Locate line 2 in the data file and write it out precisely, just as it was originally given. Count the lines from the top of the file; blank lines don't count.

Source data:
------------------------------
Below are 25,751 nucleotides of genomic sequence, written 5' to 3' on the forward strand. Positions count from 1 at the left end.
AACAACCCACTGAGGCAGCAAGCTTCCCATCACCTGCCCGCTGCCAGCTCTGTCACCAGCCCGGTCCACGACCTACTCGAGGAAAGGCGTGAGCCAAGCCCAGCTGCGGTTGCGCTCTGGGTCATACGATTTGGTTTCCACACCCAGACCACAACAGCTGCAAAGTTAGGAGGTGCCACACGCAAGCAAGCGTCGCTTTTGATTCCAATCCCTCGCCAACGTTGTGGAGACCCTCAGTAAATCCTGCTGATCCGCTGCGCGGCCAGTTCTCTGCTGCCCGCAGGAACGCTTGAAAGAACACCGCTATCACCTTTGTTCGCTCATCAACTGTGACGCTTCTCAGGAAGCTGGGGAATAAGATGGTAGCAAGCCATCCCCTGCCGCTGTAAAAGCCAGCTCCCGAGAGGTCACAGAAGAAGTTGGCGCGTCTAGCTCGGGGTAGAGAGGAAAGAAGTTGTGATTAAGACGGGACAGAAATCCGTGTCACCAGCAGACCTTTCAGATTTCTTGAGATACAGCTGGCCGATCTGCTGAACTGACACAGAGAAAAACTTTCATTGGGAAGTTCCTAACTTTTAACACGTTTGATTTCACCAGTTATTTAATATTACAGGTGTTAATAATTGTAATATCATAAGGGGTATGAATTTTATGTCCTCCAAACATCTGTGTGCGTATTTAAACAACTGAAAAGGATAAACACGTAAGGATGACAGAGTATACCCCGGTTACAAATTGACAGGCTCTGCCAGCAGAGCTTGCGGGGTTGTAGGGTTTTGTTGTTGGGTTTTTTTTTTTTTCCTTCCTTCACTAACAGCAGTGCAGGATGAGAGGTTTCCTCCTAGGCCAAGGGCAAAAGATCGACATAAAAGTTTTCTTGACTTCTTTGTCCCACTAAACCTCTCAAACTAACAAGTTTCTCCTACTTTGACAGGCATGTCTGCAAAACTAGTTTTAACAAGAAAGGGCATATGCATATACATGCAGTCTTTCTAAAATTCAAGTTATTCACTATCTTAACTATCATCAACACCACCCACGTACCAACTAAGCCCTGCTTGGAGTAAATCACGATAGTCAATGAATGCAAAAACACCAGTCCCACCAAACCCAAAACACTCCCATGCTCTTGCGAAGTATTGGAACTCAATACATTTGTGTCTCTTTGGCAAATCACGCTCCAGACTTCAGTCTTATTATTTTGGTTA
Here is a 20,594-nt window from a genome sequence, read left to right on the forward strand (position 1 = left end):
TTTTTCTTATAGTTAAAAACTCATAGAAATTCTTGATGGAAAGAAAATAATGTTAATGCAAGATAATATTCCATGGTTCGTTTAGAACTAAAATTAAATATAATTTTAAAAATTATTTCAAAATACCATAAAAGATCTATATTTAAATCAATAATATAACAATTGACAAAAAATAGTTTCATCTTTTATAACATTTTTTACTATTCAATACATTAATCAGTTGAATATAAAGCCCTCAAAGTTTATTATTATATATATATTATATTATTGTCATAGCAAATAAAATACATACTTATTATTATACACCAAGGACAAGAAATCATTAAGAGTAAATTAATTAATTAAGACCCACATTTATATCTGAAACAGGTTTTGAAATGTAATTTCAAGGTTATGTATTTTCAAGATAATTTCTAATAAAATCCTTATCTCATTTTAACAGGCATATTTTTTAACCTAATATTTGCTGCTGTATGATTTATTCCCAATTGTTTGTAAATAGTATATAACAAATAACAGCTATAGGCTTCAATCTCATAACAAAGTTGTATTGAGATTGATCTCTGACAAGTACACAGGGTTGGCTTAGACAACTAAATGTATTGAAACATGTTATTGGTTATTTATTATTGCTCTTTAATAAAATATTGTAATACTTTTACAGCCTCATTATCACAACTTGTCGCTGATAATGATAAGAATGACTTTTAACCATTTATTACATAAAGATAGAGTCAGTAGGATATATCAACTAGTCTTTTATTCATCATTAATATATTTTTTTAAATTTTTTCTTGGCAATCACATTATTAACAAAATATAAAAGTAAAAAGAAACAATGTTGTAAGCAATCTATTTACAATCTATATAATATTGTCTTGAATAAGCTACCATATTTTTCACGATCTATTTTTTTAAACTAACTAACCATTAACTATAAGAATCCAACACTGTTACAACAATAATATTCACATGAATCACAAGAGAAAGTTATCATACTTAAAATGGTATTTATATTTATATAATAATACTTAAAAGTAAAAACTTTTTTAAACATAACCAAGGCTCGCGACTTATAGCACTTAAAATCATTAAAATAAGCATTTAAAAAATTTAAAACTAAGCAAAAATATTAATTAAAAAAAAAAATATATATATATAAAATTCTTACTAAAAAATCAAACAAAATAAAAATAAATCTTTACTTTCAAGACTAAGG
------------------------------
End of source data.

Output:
AACAACCCACTGAGGCAGCAAGCTTCCCATCACCTGCCCGCTGCCAGCTCTGTCACCAGCCCGGTCCACGACCTACTCGAGGAAAGGCGTGAGCCAAGCCCAGCTGCGGTTGCGCTCTGGGTCATACGATTTGGTTTCCACACCCAGACCACAACAGCTGCAAAGTTAGGAGGTGCCACACGCAAGCAAGCGTCGCTTTTGATTCCAATCCCTCGCCAACGTTGTGGAGACCCTCAGTAAATCCTGCTGATCCGCTGCGCGGCCAGTTCTCTGCTGCCCGCAGGAACGCTTGAAAGAACACCGCTATCACCTTTGTTCGCTCATCAACTGTGACGCTTCTCAGGAAGCTGGGGAATAAGATGGTAGCAAGCCATCCCCTGCCGCTGTAAAAGCCAGCTCCCGAGAGGTCACAGAAGAAGTTGGCGCGTCTAGCTCGGGGTAGAGAGGAAAGAAGTTGTGATTAAGACGGGACAGAAATCCGTGTCACCAGCAGACCTTTCAGATTTCTTGAGATACAGCTGGCCGATCTGCTGAACTGACACAGAGAAAAACTTTCATTGGGAAGTTCCTAACTTTTAACACGTTTGATTTCACCAGTTATTTAATATTACAGGTGTTAATAATTGTAATATCATAAGGGGTATGAATTTTATGTCCTCCAAACATCTGTGTGCGTATTTAAACAACTGAAAAGGATAAACACGTAAGGATGACAGAGTATACCCCGGTTACAAATTGACAGGCTCTGCCAGCAGAGCTTGCGGGGTTGTAGGGTTTTGTTGTTGGGTTTTTTTTTTTTTCCTTCCTTCACTAACAGCAGTGCAGGATGAGAGGTTTCCTCCTAGGCCAAGGGCAAAAGATCGACATAAAAGTTTTCTTGACTTCTTTGTCCCACTAAACCTCTCAAACTAACAAGTTTCTCCTACTTTGACAGGCATGTCTGCAAAACTAGTTTTAACAAGAAAGGGCATATGCATATACATGCAGTCTTTCTAAAATTCAAGTTATTCACTATCTTAACTATCATCAACACCACCCACGTACCAACTAAGCCCTGCTTGGAGTAAATCACGATAGTCAATGAATGCAAAAACACCAGTCCCACCAAACCCAAAACACTCCCATGCTCTTGCGAAGTATTGGAACTCAATACATTTGTGTCTCTTTGGCAAATCACGCTCCAGACTTCAGTCTTATTATTTTGGTTA